No Paradox here? Improving theory and testing of the nuclear stability-instability paradox with synthetic counterfactuals

Journal of Peace Research

37 Pages Posted: 7 Apr 2017 Last revised: 1 May 2021

See all articles by Francesco Bailo

Francesco Bailo

The University of Sydney

Benjamin E. Goldsmith

School of Politics & International Relations - Australian National University

Date Written: April 28, 2021

Abstract

This article contributes to both the theoretical elaboration and empirical testing of the ‘stability-instability paradox,’ the proposition that while nuclear weapons deter nuclear war, they also increase conventional conflict among nuclear-armed states. Some recent research has found support for the paradox, but quantitative studies tend to pool all international dyads while qualitative and theoretical studies focus almost exclusively on the US–USSR and India–Pakistan dyads. This article argues that existing empirical tests lack clearly relevant counterfactual cases, and are vulnerable to a number of inferential problems, including selection on the dependent variable, unintentionally biased inference, and extrapolation from irrelevant cases. The limited evidentiary base coincides with a lack of consideration of the theoretical conditions under which the paradox might apply. To address these issues this article theorizes some scope conditions for the paradox. It then applies synthetic control, a quantitative method for valid comparison when appropriate counterfactual cases are lacking, to model international conflict between India–Pakistan, China–India, and North Korea–US, before and after nuclearization. The article finds only limited support for the paradox when considered as a general theory, or within the theorized scope conditions based on the balance of resolve and power within each dyad.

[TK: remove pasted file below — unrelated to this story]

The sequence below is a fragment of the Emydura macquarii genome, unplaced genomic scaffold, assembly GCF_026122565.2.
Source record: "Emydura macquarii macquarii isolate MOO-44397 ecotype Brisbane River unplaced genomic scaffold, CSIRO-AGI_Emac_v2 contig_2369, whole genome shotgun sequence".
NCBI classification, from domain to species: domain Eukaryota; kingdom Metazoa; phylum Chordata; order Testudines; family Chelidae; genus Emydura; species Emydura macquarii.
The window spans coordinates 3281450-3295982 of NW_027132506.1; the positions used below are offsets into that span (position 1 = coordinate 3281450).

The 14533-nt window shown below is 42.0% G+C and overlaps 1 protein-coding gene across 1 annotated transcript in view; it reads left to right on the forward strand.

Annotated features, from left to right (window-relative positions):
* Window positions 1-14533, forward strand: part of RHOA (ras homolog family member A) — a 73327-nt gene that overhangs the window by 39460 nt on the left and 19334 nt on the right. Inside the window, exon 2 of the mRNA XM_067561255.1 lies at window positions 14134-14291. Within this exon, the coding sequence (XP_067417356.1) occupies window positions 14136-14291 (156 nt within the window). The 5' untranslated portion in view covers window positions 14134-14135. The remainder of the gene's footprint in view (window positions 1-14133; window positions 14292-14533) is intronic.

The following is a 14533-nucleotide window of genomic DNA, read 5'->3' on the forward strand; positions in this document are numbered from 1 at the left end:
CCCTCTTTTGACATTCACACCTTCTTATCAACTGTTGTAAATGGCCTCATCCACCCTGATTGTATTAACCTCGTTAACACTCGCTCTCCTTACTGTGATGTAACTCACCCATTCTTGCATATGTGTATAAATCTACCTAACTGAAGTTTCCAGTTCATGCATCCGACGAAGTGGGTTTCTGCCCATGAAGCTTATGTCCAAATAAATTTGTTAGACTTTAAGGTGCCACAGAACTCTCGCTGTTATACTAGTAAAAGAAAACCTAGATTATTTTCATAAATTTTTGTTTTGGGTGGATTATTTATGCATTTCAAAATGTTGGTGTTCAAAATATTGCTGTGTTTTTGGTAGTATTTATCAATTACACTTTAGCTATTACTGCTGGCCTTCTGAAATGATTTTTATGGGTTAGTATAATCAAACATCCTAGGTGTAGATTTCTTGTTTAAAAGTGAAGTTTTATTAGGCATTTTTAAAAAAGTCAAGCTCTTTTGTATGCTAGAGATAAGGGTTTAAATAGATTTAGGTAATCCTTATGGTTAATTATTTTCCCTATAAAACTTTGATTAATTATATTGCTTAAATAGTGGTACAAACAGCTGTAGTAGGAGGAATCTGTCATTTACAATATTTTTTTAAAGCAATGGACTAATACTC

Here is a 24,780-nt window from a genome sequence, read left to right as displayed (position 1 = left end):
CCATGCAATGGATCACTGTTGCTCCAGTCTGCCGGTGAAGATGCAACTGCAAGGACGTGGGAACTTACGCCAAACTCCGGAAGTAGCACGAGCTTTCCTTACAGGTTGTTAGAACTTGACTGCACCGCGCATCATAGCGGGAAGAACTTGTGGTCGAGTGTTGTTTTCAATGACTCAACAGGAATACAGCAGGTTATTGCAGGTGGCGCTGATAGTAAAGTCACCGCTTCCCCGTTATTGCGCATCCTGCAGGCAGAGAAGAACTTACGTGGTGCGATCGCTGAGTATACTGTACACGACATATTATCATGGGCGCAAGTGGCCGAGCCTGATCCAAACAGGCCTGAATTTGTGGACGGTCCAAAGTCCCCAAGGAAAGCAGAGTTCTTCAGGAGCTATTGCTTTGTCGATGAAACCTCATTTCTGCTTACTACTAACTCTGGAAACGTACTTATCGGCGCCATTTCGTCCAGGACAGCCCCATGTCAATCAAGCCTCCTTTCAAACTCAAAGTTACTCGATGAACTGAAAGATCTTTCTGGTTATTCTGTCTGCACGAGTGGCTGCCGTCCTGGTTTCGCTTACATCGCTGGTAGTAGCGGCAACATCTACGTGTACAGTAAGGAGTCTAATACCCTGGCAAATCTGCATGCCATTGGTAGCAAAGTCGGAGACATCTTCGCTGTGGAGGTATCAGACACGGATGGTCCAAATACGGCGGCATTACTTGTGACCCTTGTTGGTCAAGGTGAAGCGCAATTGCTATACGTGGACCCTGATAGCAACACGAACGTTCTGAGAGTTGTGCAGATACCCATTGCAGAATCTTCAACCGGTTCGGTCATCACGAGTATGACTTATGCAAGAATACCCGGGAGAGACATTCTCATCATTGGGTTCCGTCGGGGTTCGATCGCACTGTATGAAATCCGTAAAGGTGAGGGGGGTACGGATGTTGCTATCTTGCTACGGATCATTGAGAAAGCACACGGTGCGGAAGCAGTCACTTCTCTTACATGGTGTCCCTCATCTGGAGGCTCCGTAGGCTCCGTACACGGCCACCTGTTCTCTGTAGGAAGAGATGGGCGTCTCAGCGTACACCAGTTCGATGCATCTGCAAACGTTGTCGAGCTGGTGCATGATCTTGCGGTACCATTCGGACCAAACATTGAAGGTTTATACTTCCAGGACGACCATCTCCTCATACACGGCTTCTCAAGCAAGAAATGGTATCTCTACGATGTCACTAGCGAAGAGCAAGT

Keywords: Interstate Conflict, Nuclear Weapons, Synthetic Control, Stability-Instability Paradox

JEL Classification: F51, C15

Suggested Citation

Bailo, Francesco and Goldsmith, Benjamin E., No Paradox here? Improving theory and testing of the nuclear stability-instability paradox with synthetic counterfactuals (April 28, 2021). Journal of Peace Research, Available at SSRN: https://ssrn.com/abstract=2947349 or http://dx.doi.org/10.2139/ssrn.2947349

Francesco Bailo

The University of Sydney ( email )

University of Sydney
Sydney, 2006
Australia

Benjamin E. Goldsmith (Contact Author)

School of Politics & International Relations - Australian National University ( email )

Canberra
Australia

HOME PAGE: http://researchers.anu.edu.au/researchers/goldsmith-b

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